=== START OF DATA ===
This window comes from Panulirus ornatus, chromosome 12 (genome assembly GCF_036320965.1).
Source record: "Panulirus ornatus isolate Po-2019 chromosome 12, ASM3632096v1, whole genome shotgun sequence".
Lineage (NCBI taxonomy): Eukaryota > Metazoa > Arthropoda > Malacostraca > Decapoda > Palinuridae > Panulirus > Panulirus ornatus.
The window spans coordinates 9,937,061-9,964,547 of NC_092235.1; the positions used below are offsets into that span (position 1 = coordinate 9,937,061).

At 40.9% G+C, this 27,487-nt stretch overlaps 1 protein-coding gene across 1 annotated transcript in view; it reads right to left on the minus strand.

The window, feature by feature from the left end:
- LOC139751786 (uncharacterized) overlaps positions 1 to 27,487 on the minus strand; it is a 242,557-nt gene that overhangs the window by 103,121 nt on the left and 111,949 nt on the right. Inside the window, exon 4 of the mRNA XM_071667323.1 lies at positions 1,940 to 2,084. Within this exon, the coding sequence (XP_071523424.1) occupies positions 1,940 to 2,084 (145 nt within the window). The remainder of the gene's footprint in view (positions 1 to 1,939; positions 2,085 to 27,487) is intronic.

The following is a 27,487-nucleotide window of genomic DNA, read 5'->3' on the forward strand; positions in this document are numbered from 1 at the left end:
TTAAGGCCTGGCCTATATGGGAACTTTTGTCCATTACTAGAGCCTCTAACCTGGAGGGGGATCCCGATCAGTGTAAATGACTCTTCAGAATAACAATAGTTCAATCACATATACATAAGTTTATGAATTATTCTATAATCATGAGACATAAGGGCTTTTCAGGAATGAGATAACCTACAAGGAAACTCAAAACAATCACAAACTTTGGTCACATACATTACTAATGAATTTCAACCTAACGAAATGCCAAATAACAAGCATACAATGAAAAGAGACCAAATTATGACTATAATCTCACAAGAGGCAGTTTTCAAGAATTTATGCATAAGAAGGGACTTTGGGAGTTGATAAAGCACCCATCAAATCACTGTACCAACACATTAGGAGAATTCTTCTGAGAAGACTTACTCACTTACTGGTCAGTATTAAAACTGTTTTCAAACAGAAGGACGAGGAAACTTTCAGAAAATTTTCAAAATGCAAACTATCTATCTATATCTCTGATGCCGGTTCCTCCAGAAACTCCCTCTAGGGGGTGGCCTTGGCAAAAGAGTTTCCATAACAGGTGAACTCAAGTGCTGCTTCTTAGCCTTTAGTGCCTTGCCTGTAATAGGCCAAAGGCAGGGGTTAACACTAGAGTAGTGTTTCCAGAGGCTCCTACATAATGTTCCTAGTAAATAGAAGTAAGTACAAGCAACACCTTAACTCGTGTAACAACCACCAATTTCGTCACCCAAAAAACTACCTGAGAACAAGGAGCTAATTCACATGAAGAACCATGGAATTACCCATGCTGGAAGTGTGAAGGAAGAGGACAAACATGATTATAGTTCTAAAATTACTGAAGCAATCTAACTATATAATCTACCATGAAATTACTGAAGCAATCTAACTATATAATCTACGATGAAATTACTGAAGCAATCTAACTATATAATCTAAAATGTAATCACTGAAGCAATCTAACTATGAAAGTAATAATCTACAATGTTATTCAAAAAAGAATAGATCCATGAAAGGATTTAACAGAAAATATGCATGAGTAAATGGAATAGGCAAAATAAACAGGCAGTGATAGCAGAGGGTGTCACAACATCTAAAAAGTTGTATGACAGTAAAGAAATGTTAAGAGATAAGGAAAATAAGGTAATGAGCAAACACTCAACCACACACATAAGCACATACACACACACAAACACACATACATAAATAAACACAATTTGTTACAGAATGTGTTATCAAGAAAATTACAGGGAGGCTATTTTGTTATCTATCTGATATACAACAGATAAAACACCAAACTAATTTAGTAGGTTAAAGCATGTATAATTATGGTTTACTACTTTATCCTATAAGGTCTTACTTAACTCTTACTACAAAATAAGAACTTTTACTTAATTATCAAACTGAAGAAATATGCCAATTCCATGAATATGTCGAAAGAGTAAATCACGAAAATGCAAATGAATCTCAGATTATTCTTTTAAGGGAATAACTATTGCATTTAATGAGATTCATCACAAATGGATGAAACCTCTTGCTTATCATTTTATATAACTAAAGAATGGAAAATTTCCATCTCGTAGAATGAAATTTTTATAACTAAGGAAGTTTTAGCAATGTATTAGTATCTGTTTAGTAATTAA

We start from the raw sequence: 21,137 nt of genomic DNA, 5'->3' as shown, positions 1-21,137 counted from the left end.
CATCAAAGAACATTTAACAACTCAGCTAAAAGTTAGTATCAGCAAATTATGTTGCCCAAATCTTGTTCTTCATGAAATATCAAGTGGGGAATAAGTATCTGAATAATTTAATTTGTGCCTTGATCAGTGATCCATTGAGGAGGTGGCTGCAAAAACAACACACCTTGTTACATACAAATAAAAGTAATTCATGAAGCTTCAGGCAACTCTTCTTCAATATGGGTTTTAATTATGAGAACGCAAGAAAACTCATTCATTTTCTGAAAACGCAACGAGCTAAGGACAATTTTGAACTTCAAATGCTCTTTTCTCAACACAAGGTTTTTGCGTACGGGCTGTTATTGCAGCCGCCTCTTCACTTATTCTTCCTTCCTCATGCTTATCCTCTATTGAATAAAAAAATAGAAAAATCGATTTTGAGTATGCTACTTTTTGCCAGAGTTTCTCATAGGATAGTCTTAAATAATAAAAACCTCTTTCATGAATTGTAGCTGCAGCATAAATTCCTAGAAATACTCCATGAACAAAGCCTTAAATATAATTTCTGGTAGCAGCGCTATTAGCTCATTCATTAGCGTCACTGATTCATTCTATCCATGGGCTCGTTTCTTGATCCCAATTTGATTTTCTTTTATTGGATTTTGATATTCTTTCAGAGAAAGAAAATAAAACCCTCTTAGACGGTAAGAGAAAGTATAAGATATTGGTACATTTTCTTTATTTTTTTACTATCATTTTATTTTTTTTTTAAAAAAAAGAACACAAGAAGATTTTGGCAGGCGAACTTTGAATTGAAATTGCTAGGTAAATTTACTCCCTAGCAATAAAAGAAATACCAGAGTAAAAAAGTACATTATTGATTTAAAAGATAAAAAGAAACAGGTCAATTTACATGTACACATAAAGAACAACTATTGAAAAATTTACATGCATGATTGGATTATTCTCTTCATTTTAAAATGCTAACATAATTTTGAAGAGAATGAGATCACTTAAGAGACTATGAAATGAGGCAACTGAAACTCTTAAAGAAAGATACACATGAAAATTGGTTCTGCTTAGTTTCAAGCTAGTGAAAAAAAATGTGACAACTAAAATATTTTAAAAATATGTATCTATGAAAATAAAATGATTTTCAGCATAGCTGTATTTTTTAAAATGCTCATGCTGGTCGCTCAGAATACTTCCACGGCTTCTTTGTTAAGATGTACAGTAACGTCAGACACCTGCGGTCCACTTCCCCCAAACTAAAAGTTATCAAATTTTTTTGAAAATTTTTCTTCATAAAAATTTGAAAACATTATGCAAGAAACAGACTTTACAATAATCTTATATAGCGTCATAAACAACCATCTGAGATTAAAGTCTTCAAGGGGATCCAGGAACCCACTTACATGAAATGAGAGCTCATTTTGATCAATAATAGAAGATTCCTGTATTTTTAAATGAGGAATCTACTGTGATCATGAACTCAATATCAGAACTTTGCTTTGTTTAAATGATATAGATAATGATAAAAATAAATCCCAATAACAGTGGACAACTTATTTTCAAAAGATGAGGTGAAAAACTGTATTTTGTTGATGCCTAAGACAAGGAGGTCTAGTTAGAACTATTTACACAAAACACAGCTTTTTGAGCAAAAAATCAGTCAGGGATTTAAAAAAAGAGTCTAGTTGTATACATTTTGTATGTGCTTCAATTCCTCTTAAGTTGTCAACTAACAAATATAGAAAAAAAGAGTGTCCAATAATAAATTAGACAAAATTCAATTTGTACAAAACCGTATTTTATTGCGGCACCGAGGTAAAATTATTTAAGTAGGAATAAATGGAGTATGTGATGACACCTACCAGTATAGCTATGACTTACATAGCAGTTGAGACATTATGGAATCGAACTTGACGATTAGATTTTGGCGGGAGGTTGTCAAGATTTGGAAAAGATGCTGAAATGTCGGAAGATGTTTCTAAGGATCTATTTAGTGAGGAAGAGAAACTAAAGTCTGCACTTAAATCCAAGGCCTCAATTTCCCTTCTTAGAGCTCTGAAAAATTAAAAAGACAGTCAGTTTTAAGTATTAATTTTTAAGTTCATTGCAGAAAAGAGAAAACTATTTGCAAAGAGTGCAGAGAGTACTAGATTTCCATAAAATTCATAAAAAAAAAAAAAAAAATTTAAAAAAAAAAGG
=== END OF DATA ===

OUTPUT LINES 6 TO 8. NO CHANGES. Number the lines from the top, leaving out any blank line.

The window, feature by feature from the left end:
- LOC139751786 (uncharacterized) overlaps positions 1 to 27,487 on the minus strand; it is a 242,557-nt gene that overhangs the window by 103,121 nt on the left and 111,949 nt on the right. Inside the window, exon 4 of the mRNA XM_071667323.1 lies at positions 1,940 to 2,084. Within this exon, the coding sequence (XP_071523424.1) occupies positions 1,940 to 2,084 (145 nt within the window). The remainder of the gene's footprint in view (positions 1 to 1,939; positions 2,085 to 27,487) is intronic.

The following is a 27,487-nucleotide window of genomic DNA, read 5'->3' on the forward strand; positions in this document are numbered from 1 at the left end: